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Marauders of the Sea, German Armed Merchant Raiders During World War I
Index


This is part one of a trilogy "Marauders of the Sea."  Part two "Marauders of the Sea WW2" is here and Part three, "Confederate Merchant Raiders of the American Civil War" is here.

Dedication
26 May 2002

This work is dedicated to three indefatigable 8 inch Cruisers of the Royal Australian Navy, HMA Ships Australia, Canberra, and Shropshire, and to the Officers and Sailors who served in, and fought them during World War 2. I was priviledged to be a crew member in each of them over the years of 1939 - 1945.

Introduction
26 May 2002

German Naval planners put in place the ability in time of war to quickly convert Merchant Ships into Armed Merchant Ships for Naval service.

Raiders
26 May 2002

Units of the German Navy were scattered around the globe with some ships in the Pacific. They were all a potential threat to the British merchant fleet as commerce raiders, and this work should firstly record the need for the Royal Navy to hunt down and destroy German light Cruisers.

Greif
26 May 2002

Only operational from the 23rd. of January to the 29th. of February 1916, and in that time managed to claim but one vessel of 15,831 tons. The classic battle between Greif and Alcantara had indeed resulted in "an eye for an eye" as yet one more German Raider lived to have but a very short career.

Seeadler
26 May 2002

This vessel was the only sailing ship to be used as an Armed Merchant Raider, she carried a great deal of mystique that could be owed to her flamboyant Commanding Officer, Felix Graf von Luckner, also known as The Sea Devil. Should you enter into a discussion of this era with anyone with but a passing knowledge of these Raiders, it will always be von Luckner, who is remembered, and spoken about.

Wolf
26 May 2002

The new Wolf  became one of the most successful German Armed Merchant Ships of WW1.

Moewe
26 May 2002

Moewe became the most successful of all the German Armed Merchant Ships of WW1. In all, Moewe accounted for 38 ships, totalling 174,905 tons, and sank a further ship of unknown tonnage, all without the advantage of a ship borne aircraft that we have seen used by Wolf.

Postscript
26 May 2002

On the day war broke out, there was one German ship in Melbourne, it was the 6,560 ton steamer Pfalz, which had taken on board the Consulate staff from Melbourne, and was proceeding down Port Phillip Bay to pass through the heads, into the freedom of the open sea.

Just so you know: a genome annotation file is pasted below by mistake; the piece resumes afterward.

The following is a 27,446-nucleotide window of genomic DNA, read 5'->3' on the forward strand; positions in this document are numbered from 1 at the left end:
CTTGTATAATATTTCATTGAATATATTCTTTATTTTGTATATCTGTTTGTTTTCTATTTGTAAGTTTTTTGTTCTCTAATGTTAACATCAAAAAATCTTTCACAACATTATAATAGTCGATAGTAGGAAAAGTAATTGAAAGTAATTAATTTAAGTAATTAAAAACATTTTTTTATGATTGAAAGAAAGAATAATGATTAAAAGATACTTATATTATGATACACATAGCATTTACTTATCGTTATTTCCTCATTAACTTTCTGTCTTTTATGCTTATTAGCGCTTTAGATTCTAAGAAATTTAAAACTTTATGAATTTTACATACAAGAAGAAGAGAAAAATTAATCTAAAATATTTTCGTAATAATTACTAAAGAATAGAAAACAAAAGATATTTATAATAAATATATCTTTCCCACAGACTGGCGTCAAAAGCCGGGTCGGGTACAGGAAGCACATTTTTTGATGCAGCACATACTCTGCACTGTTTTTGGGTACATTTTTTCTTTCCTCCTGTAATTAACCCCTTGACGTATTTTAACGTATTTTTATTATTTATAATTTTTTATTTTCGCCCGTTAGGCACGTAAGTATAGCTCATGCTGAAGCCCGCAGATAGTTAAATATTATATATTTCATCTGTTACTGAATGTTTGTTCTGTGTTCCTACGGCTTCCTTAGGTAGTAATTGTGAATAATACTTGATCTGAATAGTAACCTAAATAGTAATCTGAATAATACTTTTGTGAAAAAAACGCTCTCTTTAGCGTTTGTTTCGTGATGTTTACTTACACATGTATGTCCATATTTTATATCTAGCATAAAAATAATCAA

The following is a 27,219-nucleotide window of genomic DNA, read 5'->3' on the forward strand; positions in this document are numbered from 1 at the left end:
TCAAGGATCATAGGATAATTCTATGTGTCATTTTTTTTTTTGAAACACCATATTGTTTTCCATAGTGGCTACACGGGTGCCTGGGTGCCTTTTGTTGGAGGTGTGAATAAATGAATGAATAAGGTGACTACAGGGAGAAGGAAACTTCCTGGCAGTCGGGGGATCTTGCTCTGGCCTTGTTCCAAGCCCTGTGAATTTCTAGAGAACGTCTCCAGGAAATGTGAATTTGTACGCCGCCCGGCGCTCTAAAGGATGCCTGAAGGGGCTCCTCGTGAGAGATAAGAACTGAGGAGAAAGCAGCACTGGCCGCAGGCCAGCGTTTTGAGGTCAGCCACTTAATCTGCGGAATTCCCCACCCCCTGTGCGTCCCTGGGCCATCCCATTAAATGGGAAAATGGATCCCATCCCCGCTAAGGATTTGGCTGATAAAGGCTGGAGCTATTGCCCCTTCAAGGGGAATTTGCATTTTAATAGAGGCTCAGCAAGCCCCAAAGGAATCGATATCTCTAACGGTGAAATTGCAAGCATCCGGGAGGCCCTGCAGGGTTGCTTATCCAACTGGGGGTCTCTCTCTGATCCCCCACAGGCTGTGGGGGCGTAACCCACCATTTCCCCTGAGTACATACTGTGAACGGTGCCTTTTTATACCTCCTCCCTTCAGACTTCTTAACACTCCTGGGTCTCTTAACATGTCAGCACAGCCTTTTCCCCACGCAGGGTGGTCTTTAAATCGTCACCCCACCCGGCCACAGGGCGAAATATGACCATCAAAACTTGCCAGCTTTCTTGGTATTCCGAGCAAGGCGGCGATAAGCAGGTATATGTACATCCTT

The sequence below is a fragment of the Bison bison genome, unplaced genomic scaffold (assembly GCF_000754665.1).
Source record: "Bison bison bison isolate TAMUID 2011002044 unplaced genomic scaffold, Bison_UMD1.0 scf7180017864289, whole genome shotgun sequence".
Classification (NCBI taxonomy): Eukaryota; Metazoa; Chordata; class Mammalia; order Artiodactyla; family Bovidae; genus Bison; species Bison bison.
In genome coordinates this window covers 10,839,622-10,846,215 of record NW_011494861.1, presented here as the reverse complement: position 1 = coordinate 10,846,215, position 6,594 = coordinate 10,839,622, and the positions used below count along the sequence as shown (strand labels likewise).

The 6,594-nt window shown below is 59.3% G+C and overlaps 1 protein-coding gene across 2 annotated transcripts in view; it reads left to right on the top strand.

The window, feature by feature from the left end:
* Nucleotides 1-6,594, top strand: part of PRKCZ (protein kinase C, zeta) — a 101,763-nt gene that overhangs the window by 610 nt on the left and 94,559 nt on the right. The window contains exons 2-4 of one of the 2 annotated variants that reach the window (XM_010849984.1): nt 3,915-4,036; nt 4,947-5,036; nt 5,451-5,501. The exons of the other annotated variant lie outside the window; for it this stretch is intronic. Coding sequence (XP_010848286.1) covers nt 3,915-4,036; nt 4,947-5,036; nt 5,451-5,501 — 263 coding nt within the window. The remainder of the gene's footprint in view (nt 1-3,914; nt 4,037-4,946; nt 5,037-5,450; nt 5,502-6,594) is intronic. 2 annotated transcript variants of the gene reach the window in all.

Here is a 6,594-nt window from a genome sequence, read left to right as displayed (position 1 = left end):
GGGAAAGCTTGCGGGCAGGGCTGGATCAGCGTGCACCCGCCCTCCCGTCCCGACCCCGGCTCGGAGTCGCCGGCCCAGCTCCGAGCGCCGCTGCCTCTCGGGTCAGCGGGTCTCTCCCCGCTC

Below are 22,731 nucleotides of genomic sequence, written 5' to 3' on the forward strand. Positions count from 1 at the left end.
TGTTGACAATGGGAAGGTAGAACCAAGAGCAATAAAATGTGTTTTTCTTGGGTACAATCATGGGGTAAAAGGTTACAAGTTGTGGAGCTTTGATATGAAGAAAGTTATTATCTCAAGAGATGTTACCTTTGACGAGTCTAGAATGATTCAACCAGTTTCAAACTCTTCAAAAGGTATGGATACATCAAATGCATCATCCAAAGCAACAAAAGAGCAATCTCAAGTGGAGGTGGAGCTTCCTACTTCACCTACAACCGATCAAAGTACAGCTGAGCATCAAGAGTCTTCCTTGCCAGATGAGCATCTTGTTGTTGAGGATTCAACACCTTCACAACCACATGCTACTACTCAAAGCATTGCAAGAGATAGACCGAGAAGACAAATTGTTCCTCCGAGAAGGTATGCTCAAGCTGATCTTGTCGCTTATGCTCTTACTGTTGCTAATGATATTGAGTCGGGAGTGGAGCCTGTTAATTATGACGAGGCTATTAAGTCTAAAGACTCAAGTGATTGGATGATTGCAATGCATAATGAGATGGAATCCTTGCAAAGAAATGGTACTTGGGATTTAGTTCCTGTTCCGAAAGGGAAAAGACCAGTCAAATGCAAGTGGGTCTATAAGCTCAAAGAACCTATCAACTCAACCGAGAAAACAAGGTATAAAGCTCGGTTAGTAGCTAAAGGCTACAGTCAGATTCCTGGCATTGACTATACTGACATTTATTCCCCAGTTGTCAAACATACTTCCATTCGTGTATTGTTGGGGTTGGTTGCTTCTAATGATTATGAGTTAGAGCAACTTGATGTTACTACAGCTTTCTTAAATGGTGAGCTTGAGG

Tables - Summary of ships sunk or captured
26 May 2002

Summary of ships sunk or captured.

Selected Bibliography
26 May 2002

 

Pictures

[Image]

British Armed Merchant Cruiser Alcantara, sunk in duel with the German Greif.


[Image]

A paintng depicting Alcantara and Greif fighting to the death.


[Image]

Australian seamen aboard the wreck of Seedler, at Mopelia Island


[Image]

Turner's painting of the deadly fight between the British Carmenia, and the German Cap Trafalgar


[Image]

Steamship Cumberland, a victim of one of the mines laid by Wolf, wrecked off Gabo Island, July 1917


[Image]

British cruiser HMA Highlyer, sank the German Merchant Raider Kaiser Wilhelm der Grosse, although her crew claimed she was scuttled.


[Image]

The New Zealand cable ship Iris, forced von Luckner to surrender and he was recaptured.


[Image]

The 90 ton scow Moa seized by von Luckner off New Zealand.


[Image]

Moewe, the most successful WW1 Armed Merchange Raider, sank 38 ships.


[Image]

Nicholas Berggraf, Captain Moewe


[Image]

German cruiser Nurnberg, sunk by Royal Navy in the Falkland Islands.


[Image]

Printz Eitel Friedrich. A smaller passenger liner converted to an Armed Raider.


[Image]

A painting of von Luckner's raider Seeadler.


[Image]

Felix Graf von Luckner, Captain of Seeadler


[Image]

The Armed Merchant Raider Wolf, appearing to be an innocent steamer


[Image]

Seaplane hoisted aboard the Raider Wolf, and named by her crew Wolfchen (Wolf Cub)


 

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This site was created as a resource for educational use and the promotion of historical awareness.  All rights of publicity of the individuals named herein are expressly reserved, and, should be respected consistent with the reverence in which this memorial site was established.

Copyright 1984/2002  THE NAVAL HISTORICAL SOCIETY OF AUSTRALIA, INC and Mackenzie J. Gregory All rights reserved